CLINTON – Two businesses are contesting citations issued by the Occupational Safety and Health Administration following a fire and explosion that killed a Clinton firefighter in January.
According to OSHA documents, OSHA investigated the City of Clinton Fire Department, Archer Daniels Midland Company and Bill Whitter’s Construction of Solon, a contractor onsite at the time of the incident.
OSHA cleared the Clinton Fire Department of safety and health violations but issued citations to ADM and Whitter’s Construction. The two businesses are contesting the citations, and, because the cases are in litigation, the investigation remains open, an OSHA employee explained.
The two cases are not indexed among fatality inspection data on the OSHA page of the United States Department of Labor website.
OSHA issued a citation and penalties totaling $55,894 against ADM for five serious violations, according to a penalty summary.
Item one of the citation includes the allegation that firefighters were not given adequate information to combat the fire. “Pertinent information relating to the type, amount and condition of the grain contained in the Silo #2 was not shared with the incoming emergency responders,” the OSHA report says.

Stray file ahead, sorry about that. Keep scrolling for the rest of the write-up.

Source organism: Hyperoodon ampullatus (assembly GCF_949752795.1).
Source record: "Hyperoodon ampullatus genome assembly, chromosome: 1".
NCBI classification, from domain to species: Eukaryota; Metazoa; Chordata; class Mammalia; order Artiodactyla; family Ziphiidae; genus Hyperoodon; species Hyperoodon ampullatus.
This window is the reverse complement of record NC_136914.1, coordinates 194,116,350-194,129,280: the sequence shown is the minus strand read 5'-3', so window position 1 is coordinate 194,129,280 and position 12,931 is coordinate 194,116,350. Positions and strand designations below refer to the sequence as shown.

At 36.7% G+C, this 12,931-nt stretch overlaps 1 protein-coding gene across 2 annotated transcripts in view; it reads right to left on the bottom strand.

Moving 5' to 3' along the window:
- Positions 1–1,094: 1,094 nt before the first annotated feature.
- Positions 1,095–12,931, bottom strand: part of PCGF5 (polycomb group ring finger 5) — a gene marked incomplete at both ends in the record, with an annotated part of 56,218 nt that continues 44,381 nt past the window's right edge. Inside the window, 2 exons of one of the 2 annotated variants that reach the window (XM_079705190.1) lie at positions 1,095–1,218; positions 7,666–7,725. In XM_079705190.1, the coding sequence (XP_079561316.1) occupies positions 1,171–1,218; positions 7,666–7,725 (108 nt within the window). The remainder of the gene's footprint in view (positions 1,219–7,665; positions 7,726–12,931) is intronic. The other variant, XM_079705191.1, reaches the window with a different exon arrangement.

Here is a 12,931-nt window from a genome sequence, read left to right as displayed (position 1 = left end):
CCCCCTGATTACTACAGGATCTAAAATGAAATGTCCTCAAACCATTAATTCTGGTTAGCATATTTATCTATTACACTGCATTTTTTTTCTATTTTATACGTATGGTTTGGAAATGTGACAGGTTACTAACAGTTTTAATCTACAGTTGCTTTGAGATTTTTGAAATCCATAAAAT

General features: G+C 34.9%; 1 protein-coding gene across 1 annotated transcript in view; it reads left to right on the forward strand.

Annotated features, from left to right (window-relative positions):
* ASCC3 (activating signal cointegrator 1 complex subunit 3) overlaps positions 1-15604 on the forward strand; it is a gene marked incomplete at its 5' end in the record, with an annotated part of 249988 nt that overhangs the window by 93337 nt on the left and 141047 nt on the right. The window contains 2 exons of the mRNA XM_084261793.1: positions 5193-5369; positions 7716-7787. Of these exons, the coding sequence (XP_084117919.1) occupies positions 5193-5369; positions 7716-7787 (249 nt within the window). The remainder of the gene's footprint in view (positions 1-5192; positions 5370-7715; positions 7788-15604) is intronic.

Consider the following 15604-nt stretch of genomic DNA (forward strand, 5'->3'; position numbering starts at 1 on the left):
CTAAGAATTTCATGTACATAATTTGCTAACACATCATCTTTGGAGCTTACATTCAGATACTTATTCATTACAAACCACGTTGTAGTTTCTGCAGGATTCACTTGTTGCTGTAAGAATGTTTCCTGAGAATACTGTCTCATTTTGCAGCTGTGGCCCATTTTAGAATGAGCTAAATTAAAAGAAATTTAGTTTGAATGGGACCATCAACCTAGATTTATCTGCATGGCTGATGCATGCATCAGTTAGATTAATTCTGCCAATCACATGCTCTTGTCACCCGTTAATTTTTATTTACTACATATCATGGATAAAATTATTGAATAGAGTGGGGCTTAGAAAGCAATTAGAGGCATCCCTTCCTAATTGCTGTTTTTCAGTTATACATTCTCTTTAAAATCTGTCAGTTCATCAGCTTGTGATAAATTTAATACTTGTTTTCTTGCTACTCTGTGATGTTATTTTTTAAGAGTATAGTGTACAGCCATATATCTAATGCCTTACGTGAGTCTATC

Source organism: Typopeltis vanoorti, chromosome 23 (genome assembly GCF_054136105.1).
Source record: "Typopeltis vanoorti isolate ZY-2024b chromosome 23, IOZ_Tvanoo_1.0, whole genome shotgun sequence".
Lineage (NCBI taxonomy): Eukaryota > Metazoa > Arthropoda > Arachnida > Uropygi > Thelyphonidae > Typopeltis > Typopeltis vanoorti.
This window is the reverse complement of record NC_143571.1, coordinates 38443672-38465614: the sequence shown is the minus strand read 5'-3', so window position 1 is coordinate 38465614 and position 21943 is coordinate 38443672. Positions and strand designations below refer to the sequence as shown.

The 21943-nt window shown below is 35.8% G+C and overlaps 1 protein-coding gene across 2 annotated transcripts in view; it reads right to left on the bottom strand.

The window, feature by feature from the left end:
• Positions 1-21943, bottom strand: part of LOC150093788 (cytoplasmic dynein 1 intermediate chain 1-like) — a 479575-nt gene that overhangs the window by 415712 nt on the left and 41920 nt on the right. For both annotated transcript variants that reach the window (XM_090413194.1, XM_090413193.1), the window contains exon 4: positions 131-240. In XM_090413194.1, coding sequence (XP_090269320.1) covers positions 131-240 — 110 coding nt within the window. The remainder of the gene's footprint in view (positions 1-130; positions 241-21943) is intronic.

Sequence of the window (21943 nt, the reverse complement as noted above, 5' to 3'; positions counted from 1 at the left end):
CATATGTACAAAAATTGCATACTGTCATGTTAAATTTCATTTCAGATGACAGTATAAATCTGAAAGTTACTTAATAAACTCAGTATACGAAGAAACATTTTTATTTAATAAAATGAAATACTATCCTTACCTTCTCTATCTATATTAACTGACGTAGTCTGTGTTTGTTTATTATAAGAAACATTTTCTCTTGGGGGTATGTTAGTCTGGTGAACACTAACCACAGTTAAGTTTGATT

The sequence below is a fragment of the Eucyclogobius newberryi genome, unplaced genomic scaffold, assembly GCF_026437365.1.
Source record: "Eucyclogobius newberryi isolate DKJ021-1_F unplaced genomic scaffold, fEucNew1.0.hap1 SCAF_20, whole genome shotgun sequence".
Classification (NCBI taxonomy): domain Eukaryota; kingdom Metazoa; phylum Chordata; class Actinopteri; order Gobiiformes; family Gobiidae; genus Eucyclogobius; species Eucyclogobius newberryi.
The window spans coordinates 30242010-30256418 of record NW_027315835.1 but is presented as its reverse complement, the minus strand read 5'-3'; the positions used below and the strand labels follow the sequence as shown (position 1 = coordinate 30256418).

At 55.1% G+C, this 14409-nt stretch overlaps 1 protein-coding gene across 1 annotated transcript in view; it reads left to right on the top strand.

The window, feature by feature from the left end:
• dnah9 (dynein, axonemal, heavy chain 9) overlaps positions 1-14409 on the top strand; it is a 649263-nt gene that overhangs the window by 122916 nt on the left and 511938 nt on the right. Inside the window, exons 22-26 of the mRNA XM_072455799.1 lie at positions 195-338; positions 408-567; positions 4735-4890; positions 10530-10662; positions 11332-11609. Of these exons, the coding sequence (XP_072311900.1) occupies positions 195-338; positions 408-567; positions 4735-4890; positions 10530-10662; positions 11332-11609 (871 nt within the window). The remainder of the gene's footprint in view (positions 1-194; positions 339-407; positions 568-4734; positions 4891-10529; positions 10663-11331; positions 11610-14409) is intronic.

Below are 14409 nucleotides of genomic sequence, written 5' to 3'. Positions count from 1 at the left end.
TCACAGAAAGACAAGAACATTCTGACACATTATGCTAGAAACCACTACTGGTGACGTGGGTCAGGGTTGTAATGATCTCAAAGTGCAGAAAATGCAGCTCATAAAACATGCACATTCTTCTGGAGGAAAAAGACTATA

“An incorrect assessment of the explosion risk and height of bridged product was disseminated to municipal fire fighters causing changes to their response. The existence and configuration of the inspection port located on the river side of the silo was not communicated to firefighting personnel. This significantly limited possible strategies to fight the fire,” the report says
Iowa OSHA alleges that ADM did not clearly define the roles and duties of personnel.
“During the fire and explosion incident occurring on 1/5/19, the role of Incident Commander was transferred to the Safety & Security Manager,” the Citation and Notification of Penalty report says. The manager is not identified in ADM’s Emergency Action Plan as an authorized person to perform the duties, and the action resulted in inappropriate or incomplete lines of communication, the report says.
ADM did not have a clear structure for coordination with outside responders, did not provide for the collection of relevant information in order to develop foreseeable scenarios during an emergency to ensure that all parties were integrated into communication and decision making and did not provide for the effective establishment of mutual command with outside agencies, the report says.
Before the fire and explosion, ADM noticed that product in the silo had become hot and was smoldering and black in color, according to the OSHA Citation and Notification of Penalty report. “A fire did or had existed” in the material in Silo No. 2 for at least two days, “exposing employees and outside contractors to fire and explosion hazards.”
OSHA alleges that the employer did not take steps to investigate or eliminate the potential fire hazard.